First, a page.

TIP! Stay safe online with Cyber Monday tips from the Virginia Bankers Association

TIP! Stay safe online with Cyber Monday tips from the Virginia Bankers Association

There are plenty of scamming Scrooges out there this holiday season; don’t get taken!

According to the National Retail Federation, 36 percent of consumers say they plan to shop online on Cyber Monday, up from the 34 percent in 2015. But as more consumers turn to the internet to do their shopping, so do the fraudsters with their scams. What’s an online shopper to do?

Some people like to shop online because of the convenience and others like the exclusive sales available only on the web. Whatever your reason, it’s important to take steps to protect yourself when shopping online.

“While millions of credit and debit card transactions are conducted safely every day, it’s important that consumers are aware of the potential for holiday scams,” said Bruce Whitehurst, President & CEO, Virginia Bankers Association. They offer the following tips:

  • If you’re not sure, don’t share: Anyone can set up a website these days so be sure you’re familiar with the retailer’s site before you give them any of your financial information.
  • Shop securely: When you are at the checkout screen, verify that the web address begins with https. Also, check to see if a tiny locked padlock symbol appears on the page.
  • Know the terms of your purchase: Is the product returnable and if so, who pays the shipping fees? How long will the product take to ship? What does shipping cost? Read the fine print. If it’s not clear or you don’t agree, make the purchase elsewhere.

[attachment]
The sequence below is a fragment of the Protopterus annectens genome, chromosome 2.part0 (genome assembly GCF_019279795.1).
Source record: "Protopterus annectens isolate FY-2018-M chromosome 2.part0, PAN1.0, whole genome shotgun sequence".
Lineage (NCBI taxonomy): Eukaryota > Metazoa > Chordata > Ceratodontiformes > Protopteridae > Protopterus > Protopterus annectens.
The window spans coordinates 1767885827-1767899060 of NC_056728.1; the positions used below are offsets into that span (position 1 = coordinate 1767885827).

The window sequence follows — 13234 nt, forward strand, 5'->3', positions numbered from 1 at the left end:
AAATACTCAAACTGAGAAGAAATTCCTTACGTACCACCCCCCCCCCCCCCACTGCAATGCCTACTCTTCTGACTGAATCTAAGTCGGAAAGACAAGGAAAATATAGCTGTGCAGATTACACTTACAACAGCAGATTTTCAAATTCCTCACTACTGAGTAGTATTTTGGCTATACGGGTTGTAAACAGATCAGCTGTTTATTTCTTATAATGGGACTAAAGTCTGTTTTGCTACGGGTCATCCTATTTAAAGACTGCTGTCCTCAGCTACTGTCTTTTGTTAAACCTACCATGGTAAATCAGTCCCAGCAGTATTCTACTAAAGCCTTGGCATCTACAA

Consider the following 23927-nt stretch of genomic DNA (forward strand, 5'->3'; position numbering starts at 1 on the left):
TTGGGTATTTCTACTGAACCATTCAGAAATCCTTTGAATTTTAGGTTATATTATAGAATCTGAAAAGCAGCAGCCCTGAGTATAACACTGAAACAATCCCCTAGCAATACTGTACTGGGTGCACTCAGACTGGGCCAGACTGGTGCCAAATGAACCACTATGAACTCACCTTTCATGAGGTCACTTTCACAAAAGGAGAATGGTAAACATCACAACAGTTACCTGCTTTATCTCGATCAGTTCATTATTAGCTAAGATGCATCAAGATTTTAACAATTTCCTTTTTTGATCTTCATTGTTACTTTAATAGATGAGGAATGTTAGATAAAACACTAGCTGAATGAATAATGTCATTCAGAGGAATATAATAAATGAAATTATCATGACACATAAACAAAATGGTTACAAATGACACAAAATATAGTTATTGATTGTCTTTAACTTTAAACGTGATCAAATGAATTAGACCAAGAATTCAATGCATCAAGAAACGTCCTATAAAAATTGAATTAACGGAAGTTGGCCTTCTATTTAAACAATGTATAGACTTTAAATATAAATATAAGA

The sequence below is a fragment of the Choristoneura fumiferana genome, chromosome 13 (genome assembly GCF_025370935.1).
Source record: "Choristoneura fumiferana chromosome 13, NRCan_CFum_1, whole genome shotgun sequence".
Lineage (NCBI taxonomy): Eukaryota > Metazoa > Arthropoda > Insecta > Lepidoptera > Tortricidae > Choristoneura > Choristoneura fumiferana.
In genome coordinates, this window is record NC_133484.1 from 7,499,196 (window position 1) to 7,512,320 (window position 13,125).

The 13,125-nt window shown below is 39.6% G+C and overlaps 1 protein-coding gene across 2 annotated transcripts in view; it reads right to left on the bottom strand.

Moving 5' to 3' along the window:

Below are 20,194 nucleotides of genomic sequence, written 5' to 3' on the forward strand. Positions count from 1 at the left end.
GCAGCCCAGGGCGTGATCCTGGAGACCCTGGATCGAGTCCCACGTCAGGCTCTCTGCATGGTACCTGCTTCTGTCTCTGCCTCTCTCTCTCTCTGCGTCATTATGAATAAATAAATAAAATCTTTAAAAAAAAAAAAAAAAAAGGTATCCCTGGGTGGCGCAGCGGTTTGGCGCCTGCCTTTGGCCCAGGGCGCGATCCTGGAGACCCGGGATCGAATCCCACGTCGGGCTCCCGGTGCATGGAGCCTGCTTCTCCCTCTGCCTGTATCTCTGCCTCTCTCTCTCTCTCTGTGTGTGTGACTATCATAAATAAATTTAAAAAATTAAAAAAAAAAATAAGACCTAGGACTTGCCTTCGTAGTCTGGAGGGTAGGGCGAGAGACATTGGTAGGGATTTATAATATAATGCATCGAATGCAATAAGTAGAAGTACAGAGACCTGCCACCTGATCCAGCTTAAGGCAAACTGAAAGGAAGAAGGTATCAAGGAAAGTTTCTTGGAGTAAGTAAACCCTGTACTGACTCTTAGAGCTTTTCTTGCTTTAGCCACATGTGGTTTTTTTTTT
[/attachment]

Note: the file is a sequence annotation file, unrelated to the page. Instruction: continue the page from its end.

• Print and save: Be sure to print and save the transaction receipt, the order number, a customer service phone number, and any other information you can just in case there’s a problem with your order.
  • Check the privacy policy: Find out what they’re doing with your information by reading the privacy policy. If it’s too complicated to read or they don’t have one, choose to do business with a more consumer friendly website.
  • TMI: Don’t divulge too much information to anyone on the internet. If a website is asking for your bank account number, social security number or driver’s license number, don’t share it.
  • Know your rights: If you suspect you are a victim of fraud, you can contact the Federal Trade Commission at: www.ftc.gov/complaint. You can also contact the Virginia Attorney General at: http://www.oag.state.va.us/. Be sure to report it to the Better Business Bureau, too.

Use online and mobile banking to keep an eye on your transactions, especially during the holidays. Nothing says “Scrooge” like a compromised account.



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Trevor Dickerson is the co-founder and editor of RVAhub.com, lover of all things Richmond, and a master of karate and friendship for everyone.